I smiled as I came around the corner of the gorge wall, the distant rumbling I had been hearing erupted into a gushing roar as Lucifer Falls came into sight. With a sigh I leaned against the icy wall of the trail, which wound along the cliff faces like Ithaca’s version of the Great Wall of China. The spray of Lucifer Falls that landed on the gorge walls froze in brilliant swirling ice sculptures, fashioned by the hand of nature herself. Thousands of feet below me, the water crashed into a lovely aquamarine pool, a chilly mist rising off the surface.

I took another deep breath, enjoying the sting of the frigid air. If things had gone as I planned this week, I’d be in jail right now, not enjoying a hike in Robert Treman State Park. The longer We Are Seneca Lake’s campaign to stop Crestwood Midstream’s ill-fated project to store methane along the lake’s western shore drags into the winter, the stranger our court proceedings get. Just two weeks ago, if I had gone before the judge, I’d surely be in the slammer.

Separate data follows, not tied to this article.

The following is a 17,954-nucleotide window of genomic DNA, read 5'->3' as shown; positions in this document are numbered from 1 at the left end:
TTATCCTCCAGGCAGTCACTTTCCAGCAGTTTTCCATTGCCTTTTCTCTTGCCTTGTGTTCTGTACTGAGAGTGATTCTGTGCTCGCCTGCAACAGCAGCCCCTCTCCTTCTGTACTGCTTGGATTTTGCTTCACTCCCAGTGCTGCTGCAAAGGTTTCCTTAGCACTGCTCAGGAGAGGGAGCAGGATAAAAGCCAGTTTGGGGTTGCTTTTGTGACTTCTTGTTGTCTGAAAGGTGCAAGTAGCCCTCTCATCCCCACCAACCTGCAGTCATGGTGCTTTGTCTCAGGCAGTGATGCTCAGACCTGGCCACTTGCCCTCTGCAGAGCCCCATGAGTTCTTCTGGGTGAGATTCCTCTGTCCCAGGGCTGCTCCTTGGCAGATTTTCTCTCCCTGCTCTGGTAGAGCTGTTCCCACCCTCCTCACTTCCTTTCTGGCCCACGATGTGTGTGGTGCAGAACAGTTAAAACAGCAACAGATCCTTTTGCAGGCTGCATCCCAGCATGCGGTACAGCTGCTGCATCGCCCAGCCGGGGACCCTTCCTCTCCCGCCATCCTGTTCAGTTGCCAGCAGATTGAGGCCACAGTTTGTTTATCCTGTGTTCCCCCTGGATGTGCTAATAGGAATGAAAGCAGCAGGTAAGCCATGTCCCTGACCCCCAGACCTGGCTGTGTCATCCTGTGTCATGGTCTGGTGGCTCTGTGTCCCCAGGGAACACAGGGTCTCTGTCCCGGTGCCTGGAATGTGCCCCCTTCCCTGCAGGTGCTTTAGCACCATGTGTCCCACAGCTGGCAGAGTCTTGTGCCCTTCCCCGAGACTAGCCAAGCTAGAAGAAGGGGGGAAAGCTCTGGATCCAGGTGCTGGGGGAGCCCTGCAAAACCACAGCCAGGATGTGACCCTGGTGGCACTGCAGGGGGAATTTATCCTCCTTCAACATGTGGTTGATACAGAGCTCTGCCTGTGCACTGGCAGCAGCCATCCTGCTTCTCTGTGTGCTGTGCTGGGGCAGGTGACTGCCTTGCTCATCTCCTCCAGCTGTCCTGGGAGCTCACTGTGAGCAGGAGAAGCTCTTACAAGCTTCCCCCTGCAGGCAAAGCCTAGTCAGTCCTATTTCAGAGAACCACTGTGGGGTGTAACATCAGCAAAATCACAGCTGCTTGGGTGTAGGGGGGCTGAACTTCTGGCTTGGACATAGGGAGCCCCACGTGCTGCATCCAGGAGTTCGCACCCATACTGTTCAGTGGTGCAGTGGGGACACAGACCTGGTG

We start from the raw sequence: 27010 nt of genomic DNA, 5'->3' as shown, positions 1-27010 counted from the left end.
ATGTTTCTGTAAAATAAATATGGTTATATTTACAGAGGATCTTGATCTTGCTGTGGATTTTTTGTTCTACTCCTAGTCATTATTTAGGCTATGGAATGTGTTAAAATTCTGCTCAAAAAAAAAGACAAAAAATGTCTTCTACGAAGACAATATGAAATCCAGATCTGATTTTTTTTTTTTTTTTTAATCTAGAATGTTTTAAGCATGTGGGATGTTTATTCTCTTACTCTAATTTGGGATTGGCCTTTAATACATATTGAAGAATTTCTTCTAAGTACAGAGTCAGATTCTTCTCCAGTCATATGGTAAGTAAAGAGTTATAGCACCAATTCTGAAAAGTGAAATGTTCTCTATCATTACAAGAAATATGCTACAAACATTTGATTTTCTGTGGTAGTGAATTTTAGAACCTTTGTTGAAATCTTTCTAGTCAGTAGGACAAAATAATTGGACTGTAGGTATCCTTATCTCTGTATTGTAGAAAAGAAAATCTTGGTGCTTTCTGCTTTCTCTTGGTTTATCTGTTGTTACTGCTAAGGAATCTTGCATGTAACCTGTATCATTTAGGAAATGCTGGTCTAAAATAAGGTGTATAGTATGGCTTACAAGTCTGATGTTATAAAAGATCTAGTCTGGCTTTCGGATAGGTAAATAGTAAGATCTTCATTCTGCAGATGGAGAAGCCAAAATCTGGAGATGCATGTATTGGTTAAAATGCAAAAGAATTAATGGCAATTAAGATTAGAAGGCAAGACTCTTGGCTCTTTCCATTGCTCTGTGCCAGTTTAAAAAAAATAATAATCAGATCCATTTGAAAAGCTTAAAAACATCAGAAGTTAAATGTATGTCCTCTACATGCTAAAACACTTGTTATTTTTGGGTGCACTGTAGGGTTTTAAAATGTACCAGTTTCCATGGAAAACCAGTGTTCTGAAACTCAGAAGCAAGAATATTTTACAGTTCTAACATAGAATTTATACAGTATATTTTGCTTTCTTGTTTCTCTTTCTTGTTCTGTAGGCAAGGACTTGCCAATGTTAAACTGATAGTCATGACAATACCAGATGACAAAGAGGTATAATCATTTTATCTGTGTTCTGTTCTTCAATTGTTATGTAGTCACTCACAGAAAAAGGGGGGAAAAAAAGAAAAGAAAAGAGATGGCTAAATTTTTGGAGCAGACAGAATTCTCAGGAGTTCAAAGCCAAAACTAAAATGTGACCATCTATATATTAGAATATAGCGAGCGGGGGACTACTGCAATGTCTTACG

Monday, December 8, 2014

Learning the Jails

I've never had much experience with jails. I was briefly introduced to a holding cell in Washington D.C.'s Anacostia police station in March of this year after refusing to move from the White House sidewalk while protesting the KXL Pipeline. I stood in there for ten minutes with five other female college students before I was processed and released.

However, I now find myself quickly becoming familiarized with the procedures and expectations of Schuyler, Chemung, and Yates County Jails as the We Are Seneca Lake civil disobedience campaign continues into December.

Friday, November 28, 2014

My First Vegan Thanksgiving

*The following was originally a letter to Sean, one of the amazing people on the Climate March who influenced me to become vegan. I realized after I finished the letter that it was great blog material. Enjoy!